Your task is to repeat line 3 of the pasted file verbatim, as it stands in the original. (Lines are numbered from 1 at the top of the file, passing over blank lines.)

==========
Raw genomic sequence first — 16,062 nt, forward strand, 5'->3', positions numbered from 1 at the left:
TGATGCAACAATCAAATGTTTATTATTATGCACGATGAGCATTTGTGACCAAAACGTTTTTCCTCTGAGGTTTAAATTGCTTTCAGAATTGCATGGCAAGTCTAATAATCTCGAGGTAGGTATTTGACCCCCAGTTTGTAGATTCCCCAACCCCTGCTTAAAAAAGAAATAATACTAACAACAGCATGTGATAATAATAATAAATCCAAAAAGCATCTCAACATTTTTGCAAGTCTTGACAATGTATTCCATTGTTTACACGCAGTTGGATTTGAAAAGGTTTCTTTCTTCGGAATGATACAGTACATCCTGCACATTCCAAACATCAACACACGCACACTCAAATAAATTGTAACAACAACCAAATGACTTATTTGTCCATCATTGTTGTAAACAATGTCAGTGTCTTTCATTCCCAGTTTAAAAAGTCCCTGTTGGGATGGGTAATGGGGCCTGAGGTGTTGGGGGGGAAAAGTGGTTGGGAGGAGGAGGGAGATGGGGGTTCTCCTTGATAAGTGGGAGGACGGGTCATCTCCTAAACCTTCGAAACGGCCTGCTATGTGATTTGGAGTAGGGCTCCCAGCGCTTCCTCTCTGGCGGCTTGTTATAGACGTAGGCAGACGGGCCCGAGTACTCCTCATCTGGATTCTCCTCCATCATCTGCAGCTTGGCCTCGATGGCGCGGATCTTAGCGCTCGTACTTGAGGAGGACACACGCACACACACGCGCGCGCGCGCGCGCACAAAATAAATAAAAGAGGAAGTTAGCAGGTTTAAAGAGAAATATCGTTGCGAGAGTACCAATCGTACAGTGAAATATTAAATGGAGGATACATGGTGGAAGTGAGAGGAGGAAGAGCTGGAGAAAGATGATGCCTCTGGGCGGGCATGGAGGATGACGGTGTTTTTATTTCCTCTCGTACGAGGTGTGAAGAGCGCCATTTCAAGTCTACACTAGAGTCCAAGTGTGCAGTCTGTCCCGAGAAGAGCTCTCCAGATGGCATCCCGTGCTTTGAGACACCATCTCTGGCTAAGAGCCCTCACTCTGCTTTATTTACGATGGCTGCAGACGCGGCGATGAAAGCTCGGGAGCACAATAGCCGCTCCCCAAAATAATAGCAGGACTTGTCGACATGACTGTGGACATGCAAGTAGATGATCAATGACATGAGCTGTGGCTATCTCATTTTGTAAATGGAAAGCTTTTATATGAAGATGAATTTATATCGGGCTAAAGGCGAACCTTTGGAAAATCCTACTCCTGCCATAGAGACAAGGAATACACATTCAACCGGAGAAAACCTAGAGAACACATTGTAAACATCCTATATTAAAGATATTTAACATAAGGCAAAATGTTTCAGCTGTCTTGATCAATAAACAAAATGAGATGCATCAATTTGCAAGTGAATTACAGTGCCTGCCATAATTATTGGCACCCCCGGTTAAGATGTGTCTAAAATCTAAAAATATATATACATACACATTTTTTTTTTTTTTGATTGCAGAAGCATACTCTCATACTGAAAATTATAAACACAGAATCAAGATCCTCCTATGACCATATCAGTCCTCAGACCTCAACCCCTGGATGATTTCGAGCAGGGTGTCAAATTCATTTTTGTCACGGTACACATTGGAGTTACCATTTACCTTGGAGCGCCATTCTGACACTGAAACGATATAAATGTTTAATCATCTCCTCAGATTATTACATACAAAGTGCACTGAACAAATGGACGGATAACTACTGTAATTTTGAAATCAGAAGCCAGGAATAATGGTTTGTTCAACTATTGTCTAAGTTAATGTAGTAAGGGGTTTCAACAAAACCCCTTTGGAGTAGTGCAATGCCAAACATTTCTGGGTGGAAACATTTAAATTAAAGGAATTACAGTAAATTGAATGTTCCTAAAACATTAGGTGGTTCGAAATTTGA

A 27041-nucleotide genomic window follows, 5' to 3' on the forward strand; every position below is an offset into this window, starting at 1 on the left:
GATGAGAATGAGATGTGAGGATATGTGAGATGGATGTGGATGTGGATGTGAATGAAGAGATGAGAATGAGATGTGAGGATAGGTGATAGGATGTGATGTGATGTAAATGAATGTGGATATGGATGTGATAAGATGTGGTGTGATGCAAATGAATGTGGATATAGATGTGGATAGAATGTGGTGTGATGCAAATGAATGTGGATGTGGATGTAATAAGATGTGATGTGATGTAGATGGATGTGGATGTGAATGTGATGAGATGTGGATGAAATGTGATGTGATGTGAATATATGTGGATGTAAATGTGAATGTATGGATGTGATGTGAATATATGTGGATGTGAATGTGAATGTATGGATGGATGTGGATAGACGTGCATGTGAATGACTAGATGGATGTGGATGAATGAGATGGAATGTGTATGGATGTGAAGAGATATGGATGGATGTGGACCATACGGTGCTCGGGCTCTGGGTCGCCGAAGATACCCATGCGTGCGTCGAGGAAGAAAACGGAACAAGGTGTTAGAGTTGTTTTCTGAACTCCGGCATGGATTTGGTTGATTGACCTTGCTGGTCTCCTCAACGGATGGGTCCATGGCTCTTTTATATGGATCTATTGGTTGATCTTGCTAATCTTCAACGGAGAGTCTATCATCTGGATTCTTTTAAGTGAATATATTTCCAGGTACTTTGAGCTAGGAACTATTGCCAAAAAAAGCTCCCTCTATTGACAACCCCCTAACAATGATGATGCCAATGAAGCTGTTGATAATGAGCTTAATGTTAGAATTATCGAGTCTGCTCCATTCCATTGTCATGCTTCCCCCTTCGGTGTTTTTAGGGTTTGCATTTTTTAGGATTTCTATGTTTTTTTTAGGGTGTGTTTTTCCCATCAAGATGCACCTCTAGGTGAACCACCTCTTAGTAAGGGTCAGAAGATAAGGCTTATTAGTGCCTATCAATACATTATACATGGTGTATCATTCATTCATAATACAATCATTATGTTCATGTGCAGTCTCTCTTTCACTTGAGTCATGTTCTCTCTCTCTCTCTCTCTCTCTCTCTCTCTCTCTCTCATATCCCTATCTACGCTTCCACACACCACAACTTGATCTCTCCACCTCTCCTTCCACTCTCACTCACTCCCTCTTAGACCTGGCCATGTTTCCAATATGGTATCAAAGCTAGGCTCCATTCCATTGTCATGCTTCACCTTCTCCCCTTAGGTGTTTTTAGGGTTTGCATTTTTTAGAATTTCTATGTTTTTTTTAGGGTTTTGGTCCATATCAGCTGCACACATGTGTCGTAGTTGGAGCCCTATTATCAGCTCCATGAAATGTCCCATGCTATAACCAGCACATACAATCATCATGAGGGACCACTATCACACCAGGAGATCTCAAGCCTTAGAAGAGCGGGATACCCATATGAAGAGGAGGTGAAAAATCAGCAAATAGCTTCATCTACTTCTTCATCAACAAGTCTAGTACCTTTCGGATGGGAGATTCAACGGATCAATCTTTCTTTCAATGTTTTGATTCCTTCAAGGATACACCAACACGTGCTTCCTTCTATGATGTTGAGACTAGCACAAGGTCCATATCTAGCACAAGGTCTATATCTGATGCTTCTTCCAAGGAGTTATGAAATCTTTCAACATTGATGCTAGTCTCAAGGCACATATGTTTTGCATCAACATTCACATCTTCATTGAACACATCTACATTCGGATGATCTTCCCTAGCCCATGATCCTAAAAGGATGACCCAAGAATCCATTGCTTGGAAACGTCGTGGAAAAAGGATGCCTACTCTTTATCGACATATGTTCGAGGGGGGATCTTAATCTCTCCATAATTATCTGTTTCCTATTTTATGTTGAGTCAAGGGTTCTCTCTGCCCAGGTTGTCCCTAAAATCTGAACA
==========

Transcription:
A 27041-nucleotide genomic window follows, 5' to 3' on the forward strand; every position below is an offset into this window, starting at 1 on the left: